Why you can’t trust ‘lifetime guarantees’ on the Internet of Things

The shutdown of Revolv has some home-automation fans questioning the Internet of Things.

The looming shutdown of Revolv has some home-automation fans questioning the Internet of Things. Photo: Andrew Stawarz/Flickr CC

Revolv smart hubs will no longer be supported as of May 15. Even though subscribers have known this was coming since February, there wasn’t a lot of attention until an author’s highly critical piece was published on Medium.

That story has spurred conversations questioning investment in the Internet of Things, or IoT, and prompted Nest to consider compensating users who were early investors in the Revolv hub.

Hub is a $300 brick after May 15

Users are incensed over their $300 hubs no longer working, and not just for the obvious reason of having a bricked device. A large part of the anger stems from shoppers’ “lifetime subscriptions” lasting for just two years. Alphabet — Google’s parent company, which owns Nest (the company that bought Revolv just to shut it down) — is trying to lessen the blow by rolling the money that would have supported Revolv into the Works with Nest system.

Works with Nest purportedly links to a variety of smart home devices, from Whirlpool dishwashers to Philips lights. Ultimately, though, customers have no way of knowing if all their devices will work together after Revolv goes dark.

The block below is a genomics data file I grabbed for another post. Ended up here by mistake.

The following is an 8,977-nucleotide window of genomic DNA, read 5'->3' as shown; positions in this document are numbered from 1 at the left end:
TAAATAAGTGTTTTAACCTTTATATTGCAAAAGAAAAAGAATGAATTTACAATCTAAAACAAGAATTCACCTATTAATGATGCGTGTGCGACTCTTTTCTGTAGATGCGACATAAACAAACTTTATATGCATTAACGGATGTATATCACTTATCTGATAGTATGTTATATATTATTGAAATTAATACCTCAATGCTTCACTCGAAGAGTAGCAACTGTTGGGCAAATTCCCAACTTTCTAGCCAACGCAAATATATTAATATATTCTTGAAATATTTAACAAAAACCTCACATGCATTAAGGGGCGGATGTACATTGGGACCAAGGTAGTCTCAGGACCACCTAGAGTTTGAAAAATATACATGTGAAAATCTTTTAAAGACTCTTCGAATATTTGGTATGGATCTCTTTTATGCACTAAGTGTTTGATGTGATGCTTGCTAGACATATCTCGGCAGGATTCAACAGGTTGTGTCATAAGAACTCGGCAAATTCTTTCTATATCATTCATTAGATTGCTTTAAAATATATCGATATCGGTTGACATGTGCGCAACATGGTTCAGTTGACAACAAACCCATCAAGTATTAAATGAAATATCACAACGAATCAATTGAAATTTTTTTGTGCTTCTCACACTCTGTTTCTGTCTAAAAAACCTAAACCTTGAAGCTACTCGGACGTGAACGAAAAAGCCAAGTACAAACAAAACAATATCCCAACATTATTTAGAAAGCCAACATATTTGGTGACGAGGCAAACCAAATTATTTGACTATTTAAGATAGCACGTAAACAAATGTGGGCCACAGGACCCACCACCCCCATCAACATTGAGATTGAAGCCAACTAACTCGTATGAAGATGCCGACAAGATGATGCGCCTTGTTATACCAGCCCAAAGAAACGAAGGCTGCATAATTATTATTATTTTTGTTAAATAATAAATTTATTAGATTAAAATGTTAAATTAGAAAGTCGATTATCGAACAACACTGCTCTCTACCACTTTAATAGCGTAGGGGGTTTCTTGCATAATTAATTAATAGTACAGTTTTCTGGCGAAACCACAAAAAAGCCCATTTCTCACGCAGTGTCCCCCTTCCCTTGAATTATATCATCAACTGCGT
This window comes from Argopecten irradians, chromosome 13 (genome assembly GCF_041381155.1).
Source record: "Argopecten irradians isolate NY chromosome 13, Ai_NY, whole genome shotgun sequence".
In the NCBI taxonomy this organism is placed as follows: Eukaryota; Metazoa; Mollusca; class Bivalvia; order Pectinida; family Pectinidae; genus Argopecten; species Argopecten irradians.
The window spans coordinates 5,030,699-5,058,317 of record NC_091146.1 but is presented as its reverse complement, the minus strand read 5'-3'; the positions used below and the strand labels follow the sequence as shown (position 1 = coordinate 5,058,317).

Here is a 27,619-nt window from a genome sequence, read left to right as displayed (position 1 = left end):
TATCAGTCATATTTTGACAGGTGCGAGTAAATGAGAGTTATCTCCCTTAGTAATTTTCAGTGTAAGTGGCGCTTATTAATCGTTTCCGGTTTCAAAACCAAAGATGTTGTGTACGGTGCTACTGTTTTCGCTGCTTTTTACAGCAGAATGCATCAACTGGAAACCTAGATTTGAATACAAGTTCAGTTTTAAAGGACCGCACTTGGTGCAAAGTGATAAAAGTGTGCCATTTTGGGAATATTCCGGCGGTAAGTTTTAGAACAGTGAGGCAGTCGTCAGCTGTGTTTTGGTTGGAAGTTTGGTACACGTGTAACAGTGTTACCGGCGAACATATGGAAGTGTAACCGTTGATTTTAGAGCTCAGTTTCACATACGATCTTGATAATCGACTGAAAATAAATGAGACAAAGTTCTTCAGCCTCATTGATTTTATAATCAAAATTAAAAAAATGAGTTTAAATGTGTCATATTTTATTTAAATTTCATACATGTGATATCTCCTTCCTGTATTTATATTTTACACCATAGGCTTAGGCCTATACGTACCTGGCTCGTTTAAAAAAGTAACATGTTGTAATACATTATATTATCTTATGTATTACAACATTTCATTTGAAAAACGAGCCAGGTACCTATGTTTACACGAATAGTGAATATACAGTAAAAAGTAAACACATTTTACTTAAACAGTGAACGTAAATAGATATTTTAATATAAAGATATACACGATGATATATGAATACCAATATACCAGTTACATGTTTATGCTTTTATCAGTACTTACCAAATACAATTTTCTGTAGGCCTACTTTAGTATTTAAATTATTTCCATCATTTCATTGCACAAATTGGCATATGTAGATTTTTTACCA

Some alternatives exist, and users could be compensated

Even the Medium author, outraged as he was at the end of the Revolv, admitted he could replace the soon-to-be-defunct hardware with something like Samsung’s SmartThings hub for “a few hundred dollars.” In addition to other purchase options, there’s apparently even a way to turn a Nest thermostat into a hub in its own right, thanks to the Works with Nest platform.

Nest has received a substantial amount of recrimination over its decision to deactivate Revolv hubs. However, rather than caving to customer demands and continuing to support a system the company doesn’t believe in, Nest is now working with a small number of Revolv customers on a case-by-case basis. It hopes to determine the best resolution for all parties — including compensation. Yet it’s not clear whether customers would be refunded the full amount for their hub purchase.

A cautionary tale for lifetime guarantees and the Internet of Things

The current outcry could possibly have been lessened if Revolv hadn’t promised a lifetime subscription to its service in the first place. True, users would undoubtedly still be upset that their hubs were becoming useless after only two years. But this might be more acceptable if they didn’t feel they’d been cheated by an broken promise.

Instead, this situation is turning into a prime example of why shoppers should be informed before investing in new technologies. While the Internet of Things has become more popular, the Revolv fiasco has made some skittish.

With so many devices turning to cloud support, many users are concerned that it’s too easy for companies to pull the plug on products. Understandably, they’re reluctant to purchase replacement smart hubs and take that gamble again, only to lose in a couple of years.

Has this situation made you rethink investing in smart technologies? Do you own a Revolv hub and, if so, will you buy a replacement when support ends next month? Sound off in the comments below.